It's not a matter of sitting around for years without keeping up your skills. It's a matter of being in an industry where the presumption is that if you're over 40 your skills are out of date, and having to fight that presumption every time you jump jobs.

I worked as a software engineer at a startup through college, and it's a great job when you're young. You work a ton, learn a ton, get in way over your head. At the same time, working at a startup is not a long-term option. You don't have upward mobility within the company and are not compensated for the extra risk you take over a position at a big company. Startups are awesome if you're the one starting one, but they involve a tremendous amount of risk, especially here in the U.S. where leaving a job means giving up your health insurance. The latter point makes it basically a non-starter for people with families and kids. I think like law school, if you consider the universe of startups the expected return probably isn't worthwhile.

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TLS_noobie
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Re: 0Ls gunning for Big Law, why not finance?

Postby TLS_noobie » Tue Apr 24, 2012 1:56 am

rayiner wrote:
TLS_noobie wrote:But to be honest, there are not many jobs where you can sit around for 20 years without keeping your skillz (read: phat beatz) up to par. The unique thing about the Silicon Valley culture, however, is that people jump jobs/companies very often. And startups are very prevalent. In fact, I am going to be bold enough to say (without any statistics backing me up, lol) that a majority of startups in the valley are from ex-Google/FB/Mozilla/etc. employees who quit to go off and do their own thing....that certainly isn't because they were getting old or out of date. And in the CS community, it would be really weird to be sticking with one company for 20+ years...in my opinion at least...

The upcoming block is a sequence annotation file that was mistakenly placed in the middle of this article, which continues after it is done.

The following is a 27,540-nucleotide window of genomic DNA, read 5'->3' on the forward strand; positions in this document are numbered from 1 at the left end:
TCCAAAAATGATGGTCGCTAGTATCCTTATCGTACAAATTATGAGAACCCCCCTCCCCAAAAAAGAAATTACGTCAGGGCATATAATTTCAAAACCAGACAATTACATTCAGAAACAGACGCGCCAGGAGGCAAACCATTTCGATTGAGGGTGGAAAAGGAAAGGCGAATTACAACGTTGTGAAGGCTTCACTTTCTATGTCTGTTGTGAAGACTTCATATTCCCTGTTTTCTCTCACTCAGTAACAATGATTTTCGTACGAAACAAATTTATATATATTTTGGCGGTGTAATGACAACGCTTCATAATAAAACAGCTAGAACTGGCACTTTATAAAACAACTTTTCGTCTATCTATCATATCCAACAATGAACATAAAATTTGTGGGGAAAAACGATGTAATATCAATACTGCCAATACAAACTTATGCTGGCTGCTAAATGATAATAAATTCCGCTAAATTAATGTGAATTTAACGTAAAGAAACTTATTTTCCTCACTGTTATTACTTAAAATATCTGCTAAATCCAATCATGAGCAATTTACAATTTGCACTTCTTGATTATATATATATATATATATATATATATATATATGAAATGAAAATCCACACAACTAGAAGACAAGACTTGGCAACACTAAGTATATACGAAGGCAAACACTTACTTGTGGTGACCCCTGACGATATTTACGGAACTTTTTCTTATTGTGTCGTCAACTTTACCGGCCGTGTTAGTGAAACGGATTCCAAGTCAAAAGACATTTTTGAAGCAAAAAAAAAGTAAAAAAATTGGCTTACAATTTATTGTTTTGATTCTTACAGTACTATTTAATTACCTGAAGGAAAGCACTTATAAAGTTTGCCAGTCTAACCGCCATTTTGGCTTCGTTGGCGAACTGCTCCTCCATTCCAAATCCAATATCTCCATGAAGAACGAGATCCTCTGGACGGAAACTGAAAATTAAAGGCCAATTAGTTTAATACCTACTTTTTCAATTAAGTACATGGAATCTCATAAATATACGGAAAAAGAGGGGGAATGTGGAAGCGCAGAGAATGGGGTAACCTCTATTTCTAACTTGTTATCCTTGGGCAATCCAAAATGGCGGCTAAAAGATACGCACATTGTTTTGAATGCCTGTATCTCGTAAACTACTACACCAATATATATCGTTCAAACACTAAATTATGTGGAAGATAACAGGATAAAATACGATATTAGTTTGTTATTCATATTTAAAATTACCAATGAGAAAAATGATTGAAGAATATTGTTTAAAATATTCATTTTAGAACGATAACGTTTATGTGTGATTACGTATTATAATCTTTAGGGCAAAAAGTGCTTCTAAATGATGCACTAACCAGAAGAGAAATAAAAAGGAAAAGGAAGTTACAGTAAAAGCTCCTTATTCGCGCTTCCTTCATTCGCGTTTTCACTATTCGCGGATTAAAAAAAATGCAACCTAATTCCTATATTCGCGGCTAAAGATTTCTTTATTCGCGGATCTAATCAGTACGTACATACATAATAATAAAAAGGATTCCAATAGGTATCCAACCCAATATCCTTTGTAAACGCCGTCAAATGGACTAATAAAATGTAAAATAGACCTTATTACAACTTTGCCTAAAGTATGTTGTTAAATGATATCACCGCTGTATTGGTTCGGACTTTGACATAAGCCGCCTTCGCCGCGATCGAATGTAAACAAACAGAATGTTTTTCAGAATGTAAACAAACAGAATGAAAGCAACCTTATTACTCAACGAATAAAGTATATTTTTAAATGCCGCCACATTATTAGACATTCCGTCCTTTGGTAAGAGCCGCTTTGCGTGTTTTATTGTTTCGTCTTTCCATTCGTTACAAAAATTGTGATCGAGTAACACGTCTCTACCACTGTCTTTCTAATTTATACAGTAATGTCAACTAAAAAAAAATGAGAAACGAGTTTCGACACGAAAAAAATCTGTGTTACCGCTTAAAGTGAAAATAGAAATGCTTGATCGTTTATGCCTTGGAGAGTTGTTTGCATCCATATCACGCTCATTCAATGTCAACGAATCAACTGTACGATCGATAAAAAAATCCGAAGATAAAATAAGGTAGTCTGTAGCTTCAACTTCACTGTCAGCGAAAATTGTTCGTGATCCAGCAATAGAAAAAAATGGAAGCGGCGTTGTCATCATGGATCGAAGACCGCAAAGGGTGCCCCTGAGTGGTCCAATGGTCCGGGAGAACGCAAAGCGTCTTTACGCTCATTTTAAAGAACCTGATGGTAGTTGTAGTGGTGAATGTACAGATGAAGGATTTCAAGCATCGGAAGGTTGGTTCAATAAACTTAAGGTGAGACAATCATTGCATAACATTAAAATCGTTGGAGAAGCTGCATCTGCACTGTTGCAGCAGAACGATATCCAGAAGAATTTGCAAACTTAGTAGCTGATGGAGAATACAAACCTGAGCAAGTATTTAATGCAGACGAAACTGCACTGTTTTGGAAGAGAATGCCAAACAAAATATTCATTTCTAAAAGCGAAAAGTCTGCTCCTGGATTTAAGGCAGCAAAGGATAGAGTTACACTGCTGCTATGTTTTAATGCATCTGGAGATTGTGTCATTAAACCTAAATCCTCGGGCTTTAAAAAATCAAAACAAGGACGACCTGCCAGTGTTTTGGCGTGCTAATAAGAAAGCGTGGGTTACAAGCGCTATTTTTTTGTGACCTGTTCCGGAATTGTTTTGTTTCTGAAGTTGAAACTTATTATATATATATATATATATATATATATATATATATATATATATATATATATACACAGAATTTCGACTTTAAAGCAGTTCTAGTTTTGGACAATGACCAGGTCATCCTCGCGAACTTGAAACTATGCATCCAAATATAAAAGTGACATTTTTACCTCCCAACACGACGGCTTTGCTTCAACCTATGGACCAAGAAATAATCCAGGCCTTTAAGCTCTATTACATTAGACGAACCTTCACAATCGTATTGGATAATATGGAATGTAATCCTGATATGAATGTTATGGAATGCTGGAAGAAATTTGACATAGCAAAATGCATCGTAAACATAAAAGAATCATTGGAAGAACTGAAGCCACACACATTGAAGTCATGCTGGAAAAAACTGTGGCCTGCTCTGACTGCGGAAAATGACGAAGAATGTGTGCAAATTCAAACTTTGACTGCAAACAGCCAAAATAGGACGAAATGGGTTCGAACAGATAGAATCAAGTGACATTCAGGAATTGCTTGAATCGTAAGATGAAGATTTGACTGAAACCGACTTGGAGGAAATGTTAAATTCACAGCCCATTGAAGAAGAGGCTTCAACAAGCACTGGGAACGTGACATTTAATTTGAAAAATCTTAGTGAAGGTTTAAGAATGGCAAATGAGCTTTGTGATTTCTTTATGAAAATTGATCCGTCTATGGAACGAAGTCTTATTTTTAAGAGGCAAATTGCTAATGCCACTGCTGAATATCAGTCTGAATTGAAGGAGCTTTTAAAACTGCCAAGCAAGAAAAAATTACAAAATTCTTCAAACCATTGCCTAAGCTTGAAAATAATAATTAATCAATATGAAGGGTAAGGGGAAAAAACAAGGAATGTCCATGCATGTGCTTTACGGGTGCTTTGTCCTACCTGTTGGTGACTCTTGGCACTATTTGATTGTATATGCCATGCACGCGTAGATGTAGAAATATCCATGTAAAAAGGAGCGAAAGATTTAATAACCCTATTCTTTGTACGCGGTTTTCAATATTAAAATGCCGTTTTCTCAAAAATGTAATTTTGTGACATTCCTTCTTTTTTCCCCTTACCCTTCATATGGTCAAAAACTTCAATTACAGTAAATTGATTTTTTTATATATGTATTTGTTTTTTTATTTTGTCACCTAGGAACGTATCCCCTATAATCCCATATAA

It's not a matter of sitting around for years without keeping up your skills. It's a matter of being in an industry where the presumption is that if you're over 40 your skills are out of date, and having to fight that presumption every time you jump jobs.

I worked as a software engineer at a startup through college, and it's a great job when you're young. You work a ton, learn a ton, get in way over your head. At the same time, working at a startup is not a long-term option. You don't have upward mobility within the company and are not compensated for the extra risk you take over a position at a big company. Startups are awesome if you're the one starting one, but they involve a tremendous amount of risk, especially here in the U.S. where leaving a job means giving up your health insurance. The latter point makes it basically a non-starter for people with families and kids. I think like law school, if you consider the universe of startups the expected return probably isn't worthwhile.


The point of what I said was not to advocate going off and beginning/working for a bunch of startups, but was that the industry as a whole is young and it is difficult for anyone to say what it will be like for a 40 or 50 year old in 20 years since most of the 50 year olds in the industry today are "out of date" because of the lack of standardization and career path when they began (80s/90s CS was much different than what we have now...). I mean, we still can't be sure that some of the tech giants of today are going to be around in 20 years because the tech industry is extremely new and comparing a company like Google to GE or Procter & Gamble (both companies that have been around for a long time) would be foolish. It is a similar idea to compare career paths from other jobs to the tech industry because we haven't quite seen a single generation go through a mature tech industry yet and so to claim that the career path requires youth is speculative at best. It seems logical right now, but who knows what the CS world is going to be like in 20 or 30 years? Law/Finance/Sales/Other forms of engineering are all going to be largely the same in 20 years...CS is still a new frontier...